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SEC softens stance on shares ownership rule


The Securities and Exchange Commission is no longer keen on imposing a 60-40 percent local-foreign ownership restriction on each class of shares, as originally intended by the controversial Supreme Court ruling on the capital of Philippine Long Distance Telephone Co.

In a briefing on Thursday, SEC chairperson Teresita Herbosa cited an “entry of judgment” received by the SEC from the Supreme Court on Jan. 9.  This clarified that the “dispositive” portion of the SEC decision dated June 28 was that the term “capital” as referred to in the Constitution “refers only to shares of stock entitled to vote in the election of directors, and thus in the present case, only to common shares and not to the total outstanding capital stock (common and non-voting preferred shares).”

As such, Herbosa said: “Maybe we won’t go to the strict rule of requiring 60 percent (local ownership) in each class of shares.”

“We will try to come up with rules that will lessen conflict and controversy (that are) acceptable to all, but we also see the need for foreign capital to come in,” Herbosa said.

When the draft guidelines on foreign ownership were drafted, Herbosa said this adopted the most restrictive framework.

The Supreme Court’s entry of judgment was favorable to the claim of PLDT lawyers that the dispositive portion was not modified in the Oct. 9, 2012, decision on the motion for reconsideration.

This suggests that the Supreme Court has accepted that the statements pertaining to classes of shares were in the nature of obitur dictum and do not represent a legal precedent, and that the SEC is not legally compelled to follow it.

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Tags: Business , foreign ownership , Philippine Long Distance Telephone Co. , Securities and Exchange Commission , shares ownership rule

  • Jun Tuazon

    60/40 rule is the stumbling block for foreign investments in the Phils.More often than not the local partners equity is just influence/political & the foreign investor still have to come up with 100% of the capital.Until this anomally is sorted out very few FDI’s will come to the country maybe those short term investments will get some attentions (shares/bonds) but not those big ticket items like infra, power industries or anything that requires long term ROI’s.

  • Joseph20112012

    Abolish the 60/40 idiotic forced equity sharing against foreign individuals or corporations from the 1987 constitution and allow 100% foreign equity ownership of businesses at all economic sectors retroactively. ’nuff said.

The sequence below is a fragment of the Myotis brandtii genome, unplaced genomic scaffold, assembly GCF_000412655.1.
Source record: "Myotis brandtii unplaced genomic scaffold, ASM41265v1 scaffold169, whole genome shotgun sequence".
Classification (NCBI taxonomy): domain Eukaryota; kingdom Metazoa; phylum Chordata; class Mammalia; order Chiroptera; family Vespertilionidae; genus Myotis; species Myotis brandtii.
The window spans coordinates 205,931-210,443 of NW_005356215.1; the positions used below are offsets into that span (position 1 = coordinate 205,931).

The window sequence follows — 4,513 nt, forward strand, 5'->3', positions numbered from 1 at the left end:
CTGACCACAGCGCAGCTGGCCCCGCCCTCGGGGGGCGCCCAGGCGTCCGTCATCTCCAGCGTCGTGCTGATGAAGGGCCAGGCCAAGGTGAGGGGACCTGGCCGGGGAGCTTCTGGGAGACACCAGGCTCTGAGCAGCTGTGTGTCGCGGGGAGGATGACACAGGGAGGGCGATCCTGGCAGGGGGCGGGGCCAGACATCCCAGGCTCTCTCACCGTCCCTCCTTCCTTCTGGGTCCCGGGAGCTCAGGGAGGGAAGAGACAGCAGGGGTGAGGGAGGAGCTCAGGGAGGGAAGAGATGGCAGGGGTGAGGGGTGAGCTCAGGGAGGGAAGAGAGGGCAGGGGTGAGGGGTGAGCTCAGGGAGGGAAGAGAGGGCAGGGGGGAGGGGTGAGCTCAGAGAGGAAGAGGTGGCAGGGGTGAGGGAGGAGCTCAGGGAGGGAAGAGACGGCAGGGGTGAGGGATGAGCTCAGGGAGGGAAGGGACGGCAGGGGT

• http://www.facebook.com/john.magawa John Lang Magawa

     time to pull out of the stock market, I heard the foreigner have already done that. too bad for those who just started investing. 1997 is here again.

    • barcelona03

      Instead of pulling out, most are actually pouring investments into business and the stock market.  The Philippines today is different from the one in 1997.  

  • M C

    Funds euphemistically called Foreign Direct Investments are not that important. Policy makers only need to restudy the Marshall Plan that created the “funds” used in the restructuring of Europe after the Second World War.  It only needs a certain level of ingenuity and creativity to push thru and implement all the development plans that the country needs. People who rant about FDI don’t really understand economics and finance. Recalling a conversation this writer had in China during the 80s when a person said to the effect that they do not need foreign investments because we can not spend the dollars here, instead, we need yuan to spend, our policy makers can just “create” the money and start those big ticket infrastructure projects which will surely generate a lot of downstream industries which henceforth will ultimately create the money velocity to spur economic development.  I learned in Eco 11 during the 70s under Ms. Solita that you only need to pump prime the construction and automotive industries and the whole economy will already jumpstart.

  • carlcid

    Hot money won’t raise our standard of living. It comes and goes, perhaps faster than the seasons change. Direct investments are the more permanent way of taking in investments. It creates products and employment and it doesn’t flee on the first signs of volatility.

  • http://profile.yahoo.com/MJFXCRSCXRWPLL42QQKSINC3AQ Mamerto

    Is this another “ruling” to accommodate the acquisition/ownership of that “dummy” MVP..?

    • barcelona03

      Why don’t you name any other “ruling”, if you can? 

  • http://profile.yahoo.com/AIYSIJJOL4JNRLHXVTGUH3NYHM The Overlord

    Hay nako, buti naman. This country is drooling for FDI! We badly need it. Softening the stance is next to amending that archaic, protectionist 60-40 ownership constitutional provision.

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